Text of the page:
Fight Against Climate Change In The Energy Industry Is Being Affected By Lack Of Women

The global energy sector is not able to achieve its targets for tackling of climate change because of the shortage of women employed in energy companies, according to the warnings of a leading industry watcher.

The notion that the energy industry is not very open to new ideas especially the ones that could lead to a system with lower carbon emission emanates from the industry’s poor gender diversity, said Catherine Mitchell, a professor of energy policy at the University of Exeter.

“I absolutely do think that the fact that the industry is so dominated by men and particularly older white men it is slowing down the energy transition,” said Mitchell. She is an advisor to the U.K> government, regulators and business and draws from her experience in being active in the energy sector for more than 30 years now

The issue lack of presence of women leaders in the energy sector would attempted to be addressed next month at an energy conference where there would be women-only panels

“I thought we really need to have something where all these women who are great get to speak,” said Mitchell, who has helped organize the event.

While admitting that women are not necessarily more progressive on energy issues compared to men she noted that males tend to dominate the so called “conventional” sector of the industry such as energy generation through fossil fuel and energy networks, compared to the greener and more innovative firms that produce energy.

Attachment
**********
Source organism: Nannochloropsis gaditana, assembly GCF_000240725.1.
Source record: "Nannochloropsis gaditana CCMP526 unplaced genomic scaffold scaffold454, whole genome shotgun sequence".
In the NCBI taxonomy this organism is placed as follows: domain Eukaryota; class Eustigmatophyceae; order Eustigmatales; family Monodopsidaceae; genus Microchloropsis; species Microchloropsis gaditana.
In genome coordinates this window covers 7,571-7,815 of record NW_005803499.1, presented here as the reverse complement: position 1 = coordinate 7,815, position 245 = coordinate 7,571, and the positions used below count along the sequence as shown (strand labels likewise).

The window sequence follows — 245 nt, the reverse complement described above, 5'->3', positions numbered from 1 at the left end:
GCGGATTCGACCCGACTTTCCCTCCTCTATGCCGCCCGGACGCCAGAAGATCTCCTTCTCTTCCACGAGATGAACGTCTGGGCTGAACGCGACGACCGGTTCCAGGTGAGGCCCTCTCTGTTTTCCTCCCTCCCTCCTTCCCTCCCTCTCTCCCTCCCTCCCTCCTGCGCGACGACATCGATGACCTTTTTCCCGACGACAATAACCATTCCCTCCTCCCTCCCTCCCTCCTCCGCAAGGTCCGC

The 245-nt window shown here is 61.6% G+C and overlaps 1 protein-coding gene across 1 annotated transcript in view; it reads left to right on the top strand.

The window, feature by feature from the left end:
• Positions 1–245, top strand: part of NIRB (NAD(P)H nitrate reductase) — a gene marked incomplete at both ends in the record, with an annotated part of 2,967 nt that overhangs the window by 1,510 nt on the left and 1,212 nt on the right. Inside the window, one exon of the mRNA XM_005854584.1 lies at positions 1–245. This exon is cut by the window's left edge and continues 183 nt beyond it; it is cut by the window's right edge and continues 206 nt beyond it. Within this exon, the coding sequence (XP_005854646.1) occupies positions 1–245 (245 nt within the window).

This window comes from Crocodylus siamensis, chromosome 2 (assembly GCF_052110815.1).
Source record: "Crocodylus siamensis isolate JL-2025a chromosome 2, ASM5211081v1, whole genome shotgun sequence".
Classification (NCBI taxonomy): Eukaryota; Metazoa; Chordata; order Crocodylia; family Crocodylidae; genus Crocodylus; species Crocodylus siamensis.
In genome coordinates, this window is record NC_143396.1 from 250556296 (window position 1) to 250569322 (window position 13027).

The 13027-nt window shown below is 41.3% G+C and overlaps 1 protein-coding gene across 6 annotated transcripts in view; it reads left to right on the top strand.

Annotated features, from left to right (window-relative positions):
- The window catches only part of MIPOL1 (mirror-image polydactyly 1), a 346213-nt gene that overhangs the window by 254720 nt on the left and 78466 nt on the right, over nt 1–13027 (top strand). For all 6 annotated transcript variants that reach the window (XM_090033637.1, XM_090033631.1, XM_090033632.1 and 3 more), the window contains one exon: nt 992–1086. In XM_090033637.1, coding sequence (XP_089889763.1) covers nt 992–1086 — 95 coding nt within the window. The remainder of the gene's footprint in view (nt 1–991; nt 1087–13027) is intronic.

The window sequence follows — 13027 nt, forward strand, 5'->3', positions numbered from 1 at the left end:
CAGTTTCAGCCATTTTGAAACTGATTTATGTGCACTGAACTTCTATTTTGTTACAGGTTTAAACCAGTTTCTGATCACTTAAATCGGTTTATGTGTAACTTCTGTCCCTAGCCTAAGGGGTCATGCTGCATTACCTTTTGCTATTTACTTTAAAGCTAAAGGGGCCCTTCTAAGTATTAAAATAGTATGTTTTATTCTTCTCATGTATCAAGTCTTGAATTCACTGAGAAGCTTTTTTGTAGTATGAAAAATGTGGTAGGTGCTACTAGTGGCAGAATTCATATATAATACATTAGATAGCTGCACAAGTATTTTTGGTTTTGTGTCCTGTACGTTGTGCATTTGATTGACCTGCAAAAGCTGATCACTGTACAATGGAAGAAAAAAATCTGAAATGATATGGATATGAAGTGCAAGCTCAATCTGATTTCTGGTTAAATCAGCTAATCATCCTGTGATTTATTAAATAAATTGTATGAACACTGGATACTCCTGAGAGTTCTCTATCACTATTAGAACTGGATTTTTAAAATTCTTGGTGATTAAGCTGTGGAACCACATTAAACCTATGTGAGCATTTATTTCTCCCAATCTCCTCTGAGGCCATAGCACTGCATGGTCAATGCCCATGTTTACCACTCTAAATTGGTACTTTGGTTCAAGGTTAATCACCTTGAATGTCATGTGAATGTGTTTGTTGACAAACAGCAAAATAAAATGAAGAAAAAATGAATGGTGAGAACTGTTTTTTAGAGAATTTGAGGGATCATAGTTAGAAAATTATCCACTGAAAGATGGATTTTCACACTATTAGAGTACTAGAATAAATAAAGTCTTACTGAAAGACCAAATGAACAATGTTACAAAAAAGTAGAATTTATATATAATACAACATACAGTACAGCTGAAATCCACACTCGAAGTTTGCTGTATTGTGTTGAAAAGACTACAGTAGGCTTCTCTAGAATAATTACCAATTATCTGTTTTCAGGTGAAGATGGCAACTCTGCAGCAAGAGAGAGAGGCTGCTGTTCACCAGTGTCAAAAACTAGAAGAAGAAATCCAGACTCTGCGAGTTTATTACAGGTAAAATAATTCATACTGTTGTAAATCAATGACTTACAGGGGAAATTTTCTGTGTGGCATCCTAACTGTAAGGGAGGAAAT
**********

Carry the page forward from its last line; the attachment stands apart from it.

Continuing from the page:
“The fact we are not moving is not good for Britain, is not good for the environment,” she said relating to the trend of slowing the transition into decentralized and renewable energy.

The argument was held credible by Juliet Davenport, the chief executive of the energy supplier Good Energy. “The energy sector is lagging sorely behind other industries in terms of diversity, meanwhile sustainable [green] businesses are very balanced. So the idea that lack of diversity is contributing to the issue of transition to renewables is very plausible,” she said.

While the industry events where there are men-only events or have only one women are quite common, there are no women on the boards of almost two-thirds of the top 89 energy companies in the UK.

After a woman was deputed at an annual event by a company, the woman had been disinvited from a panel of chief executives, said one female energy expert.

“It became a panel of CEOs, with a woman, and so they did not ‘need’ another woman,” she said.

There are instances of sexual harassment also.

Felicity Jones was assumed to be a catering staff and asked to get a coffee refill by a fellow speaker at a speaker’s room at a conference. Jones is a partner at the renewables and energy storage consultancy Everoze.

“That kind of thing happens, but I laugh it off. Because it works both ways: often my gender gives me an advantage. I do a lot of business development and pretty much all of my counterparts at competitors are men. That means that I stand out,” she said.

The likes of the big six lobby group Energy UK is attempting to reduce this gender gap in the energy industry. The organization has stopped men-only panels during its events. “The energy sector is undergoing a huge period of transition, which brings with it a huge opportunity to increase gender balance,” said the group’s external affairs director, Abbie Sampson.

(Adapted from


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